While I probably would have preferred to order an Indivision ECS scan doubler, a really nice alternative is a Gonbes GBS8200 video converter off of ebay. I had bought version 2.0 sometime in 2010 or 2011, and could not make it work in any fashion. I think, at the time, the limitation was the ability to handle a combined horizontal and vertical (composite) sync signal at a low refresh rate ~15khz, like the Amiga puts out.
I decided to try a new version, version 4.0, from the first quarter of 2014. I bought this on ebay for $28.00 shipped which is an awesome deal. I received the board three days later in the mail, which is impressive for free shipping!
Here’s the ebay item number and description in the case where the number will change:
Luckily, I already had “stock” at my house of DB23F connectors, and I’m glad I bought some extra when I did. It seems there are still some sources around (in mid-2015) for some connectors, although prices seem to be going up. Worst case, you could hack an existing cable, or buy a replacement video cable off ebay, and use that.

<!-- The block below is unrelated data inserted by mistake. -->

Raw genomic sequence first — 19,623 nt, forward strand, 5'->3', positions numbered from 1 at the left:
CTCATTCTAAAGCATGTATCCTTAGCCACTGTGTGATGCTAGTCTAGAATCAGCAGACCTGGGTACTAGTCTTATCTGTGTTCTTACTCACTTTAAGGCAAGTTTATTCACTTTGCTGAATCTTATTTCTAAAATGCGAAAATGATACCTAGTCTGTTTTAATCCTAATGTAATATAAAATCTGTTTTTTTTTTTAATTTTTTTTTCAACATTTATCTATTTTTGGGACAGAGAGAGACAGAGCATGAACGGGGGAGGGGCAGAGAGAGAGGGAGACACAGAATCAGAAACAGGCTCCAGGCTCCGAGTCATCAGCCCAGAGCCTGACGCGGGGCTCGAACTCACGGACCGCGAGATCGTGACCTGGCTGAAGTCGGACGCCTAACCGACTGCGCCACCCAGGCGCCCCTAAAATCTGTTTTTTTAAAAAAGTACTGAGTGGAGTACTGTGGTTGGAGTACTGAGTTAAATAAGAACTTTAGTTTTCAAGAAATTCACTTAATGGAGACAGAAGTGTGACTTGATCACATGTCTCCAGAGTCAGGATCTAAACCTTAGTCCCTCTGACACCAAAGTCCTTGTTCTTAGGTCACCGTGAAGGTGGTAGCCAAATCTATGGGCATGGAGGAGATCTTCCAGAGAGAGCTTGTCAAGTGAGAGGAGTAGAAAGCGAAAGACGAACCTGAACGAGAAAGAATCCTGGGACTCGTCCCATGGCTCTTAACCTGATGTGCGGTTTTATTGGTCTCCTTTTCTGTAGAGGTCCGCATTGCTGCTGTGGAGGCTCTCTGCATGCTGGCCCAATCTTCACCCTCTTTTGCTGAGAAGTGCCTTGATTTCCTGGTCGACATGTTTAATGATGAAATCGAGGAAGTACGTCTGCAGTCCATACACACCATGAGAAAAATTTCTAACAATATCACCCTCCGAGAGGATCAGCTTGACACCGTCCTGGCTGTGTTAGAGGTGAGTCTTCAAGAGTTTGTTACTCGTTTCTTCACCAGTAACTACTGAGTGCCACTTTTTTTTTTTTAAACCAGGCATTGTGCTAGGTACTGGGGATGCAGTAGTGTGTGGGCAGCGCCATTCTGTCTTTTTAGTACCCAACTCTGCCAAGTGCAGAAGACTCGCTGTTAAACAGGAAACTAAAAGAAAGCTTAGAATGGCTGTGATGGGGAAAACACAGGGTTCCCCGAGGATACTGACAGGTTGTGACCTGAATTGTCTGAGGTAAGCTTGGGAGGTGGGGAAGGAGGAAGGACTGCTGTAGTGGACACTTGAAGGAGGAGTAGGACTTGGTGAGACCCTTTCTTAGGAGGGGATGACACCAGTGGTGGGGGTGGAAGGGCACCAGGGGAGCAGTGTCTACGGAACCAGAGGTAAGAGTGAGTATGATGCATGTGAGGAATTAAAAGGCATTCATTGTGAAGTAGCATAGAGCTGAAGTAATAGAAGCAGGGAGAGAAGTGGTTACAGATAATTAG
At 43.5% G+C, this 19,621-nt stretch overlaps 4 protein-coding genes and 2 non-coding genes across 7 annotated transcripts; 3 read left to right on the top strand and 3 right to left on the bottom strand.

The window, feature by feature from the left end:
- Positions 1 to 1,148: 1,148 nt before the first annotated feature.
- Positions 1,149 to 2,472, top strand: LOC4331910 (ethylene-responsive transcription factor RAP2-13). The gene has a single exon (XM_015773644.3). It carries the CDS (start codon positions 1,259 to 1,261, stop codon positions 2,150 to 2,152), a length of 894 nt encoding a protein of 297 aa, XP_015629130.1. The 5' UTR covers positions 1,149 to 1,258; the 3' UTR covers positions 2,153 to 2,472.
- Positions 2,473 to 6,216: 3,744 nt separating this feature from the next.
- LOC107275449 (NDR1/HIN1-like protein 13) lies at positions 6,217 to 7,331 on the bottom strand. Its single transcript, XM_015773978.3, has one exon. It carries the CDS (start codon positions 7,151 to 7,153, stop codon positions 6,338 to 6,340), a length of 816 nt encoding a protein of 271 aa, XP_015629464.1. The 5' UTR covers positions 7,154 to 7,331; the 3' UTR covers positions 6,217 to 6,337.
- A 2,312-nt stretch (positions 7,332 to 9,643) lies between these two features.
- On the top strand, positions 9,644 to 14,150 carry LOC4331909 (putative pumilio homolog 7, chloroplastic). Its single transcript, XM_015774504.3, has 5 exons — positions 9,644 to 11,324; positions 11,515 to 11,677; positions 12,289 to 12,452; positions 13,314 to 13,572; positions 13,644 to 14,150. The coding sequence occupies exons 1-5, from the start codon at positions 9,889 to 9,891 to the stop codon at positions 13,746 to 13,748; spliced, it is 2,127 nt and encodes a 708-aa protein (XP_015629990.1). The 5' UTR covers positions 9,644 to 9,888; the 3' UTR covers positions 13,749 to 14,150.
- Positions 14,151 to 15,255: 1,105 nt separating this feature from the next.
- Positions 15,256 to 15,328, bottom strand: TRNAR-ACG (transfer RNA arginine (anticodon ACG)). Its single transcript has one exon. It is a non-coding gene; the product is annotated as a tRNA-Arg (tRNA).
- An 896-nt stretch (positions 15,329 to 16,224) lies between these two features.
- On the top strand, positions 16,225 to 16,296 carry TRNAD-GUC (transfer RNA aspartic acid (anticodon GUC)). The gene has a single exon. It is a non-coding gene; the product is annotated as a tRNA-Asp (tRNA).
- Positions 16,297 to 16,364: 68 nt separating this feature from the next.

For pinouts, you only have to connect (5) wires to get this working:
DB23 pin to VGA converter wire color
3 to RED
4 to GREEN
5 to BLUE
10 to GRAY (Composite Sync signal)
16 to BLACK (GND)
When the video converter powers up, press DOWN/AUTO button to get the unit to sync up. You may need to modify the horizontal position(I needed X position: 57) or adjust the zoom.
My unit powered up in Chinese. You need to select option 4 (bottom option) for language, and then choose English on the next menu.
I powered this with my Rigol DP832 power supply and measured the current draw at various voltages. Note that you should NOT power this thing off of the Amiga’s DB23 video port. It simply can’t support the current draw.
Current draw in idle mode(no video): uses about 1.6 watts or +12v 133ma, +8.5v 180ma, +5v 300ma
Current Draw in active mode: uses about 2.4 watts or +12v 200ma, +8.5v 276ma, +5v 468ma.
So if you use a +5v regulated power supply, you need to be at least 625ma if you wanted a 25% safety margin. A 1 amp supply would probably be better. Note that the official specs call for 2 amps of current at +5v. My field testing doesn’t really prove that number out. I’ll keep it running for awhile, maybe something goofy happens like as it heats up, it draws more current, or something.
Update: I’ve tested this on two different models, a Widescreen Samsung S22C300 monitor, and an older square Samsung SyncMaster 204B.